De-worming makes a real-life “slum dog millionaire”

From ANIMAL PEOPLE, September 2009:

De-worming makes a real-life “slum dog millionaire”
Commentary by Merritt Clifton

“I walk through Kalhaar daily with my own
two former roadway dogs, so I know all the
street dogs here,” e-mailed Lisa Warden on
August 1, 2009 from the suburbs of Ahmedabad,
India.
“The dog pictured here just turned up
three days ago. I guess it’s safe to say that
he’s one of those who isn’t going to make it,
don’t you think?”
Perceiving emaciated street dogs, cats,
cattle, horses, and donkeys as starving and
irrecoverably suffering is the usual response of
Americans and Europeans to those whose bones
protrude as much as this dog’s did–but I
recognized a different issue.


The problem in such cases is seldom that
the animal is not getting enough food,
especially in the streets of developing nations,
where refuse, rodents, and thriving populations
of street animals typically abound.
Rather, the problem is usually that the
animal is not getting adequate nutrition from the
food due to intestinal worms.
In this case, I had personally done a
dog census in the neighborhood where Warden found
the young dog, in January 2007, and had thereby
verified the abundance and accessibility of food
sources.
“He actually looks quite healthy– no
sign of mange, tumors, or serious injury,” I
wrote back. “De-worm and fix the poor mutt and
he’ll probably be just fine. ”
Warden de-wormed him and had him
neutered. Three days later Warden posted video
of the rapidly recovering little dog to YouTube.
On August 8, 2009 Warden posted a second video,
showing the dog playing in a small park in front
of her home and that of her neighbor, Animal
Help founder Rahul Sehgal.
Warden had asked me for advice because
Sehgal was away sterilizing street dogs in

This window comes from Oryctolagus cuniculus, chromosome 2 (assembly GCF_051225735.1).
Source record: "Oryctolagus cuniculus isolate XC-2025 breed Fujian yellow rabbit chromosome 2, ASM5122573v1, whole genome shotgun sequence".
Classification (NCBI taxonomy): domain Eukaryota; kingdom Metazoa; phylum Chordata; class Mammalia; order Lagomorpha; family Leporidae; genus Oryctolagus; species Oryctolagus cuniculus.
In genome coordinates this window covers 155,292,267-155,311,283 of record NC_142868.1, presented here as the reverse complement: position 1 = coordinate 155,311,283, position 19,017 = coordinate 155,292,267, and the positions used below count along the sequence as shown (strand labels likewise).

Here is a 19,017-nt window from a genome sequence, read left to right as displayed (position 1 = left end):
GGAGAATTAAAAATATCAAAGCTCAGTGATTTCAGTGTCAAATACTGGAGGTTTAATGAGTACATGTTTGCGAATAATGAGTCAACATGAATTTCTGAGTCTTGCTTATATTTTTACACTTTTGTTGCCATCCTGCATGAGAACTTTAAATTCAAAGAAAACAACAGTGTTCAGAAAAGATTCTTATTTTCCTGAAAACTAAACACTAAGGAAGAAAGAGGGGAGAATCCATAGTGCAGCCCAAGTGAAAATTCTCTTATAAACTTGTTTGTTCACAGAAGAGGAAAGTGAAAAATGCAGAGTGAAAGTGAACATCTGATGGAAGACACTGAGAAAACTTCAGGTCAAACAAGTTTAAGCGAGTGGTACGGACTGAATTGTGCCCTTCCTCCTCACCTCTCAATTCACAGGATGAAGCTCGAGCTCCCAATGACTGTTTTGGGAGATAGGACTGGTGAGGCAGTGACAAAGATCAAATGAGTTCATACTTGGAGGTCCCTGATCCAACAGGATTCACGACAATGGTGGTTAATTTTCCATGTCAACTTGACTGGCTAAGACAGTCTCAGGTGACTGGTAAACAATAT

Bhutan, on behalf of the Humane Society
International division of the Humane Society of
the U.S.
In barely more than a week the dog’s protruding ribs had receded.
“Someone in Canada saw him on Rajashree
Khalap’s Indian pariah dog website and wrote me
asking if she could adopt him! So now he’s going
to Canada!” Warden wrote on August 20. By
coincidence, adoptor Sarah O’Neill lives in the
same Ottawa neighborhood where Warden grew up,
but they were not previously acquainted.
Warden meanwhile had written often to
Ahmedabad newspapers in favor of restarting the
Animal Birth Control program that Animal Help
began in 2005, sterilizing 53,000 dogs in two
years before political foes cut off the funding.
Animal Help is now an Animal Birth Control
program service provider in several other cities,
including Bangalore, but no longer operates in
Ahmedabad.
Despite repeated efforts, Warden could
not get her letters published. But she had an
idea about how to remedy that, by prefacing her
message with a compelling true-life story and
before-and-after photos.
On August 21 the Times of India carried
the story of the “Slum Dog Millionaire” she had
rescued and his subsequent adoption on page one.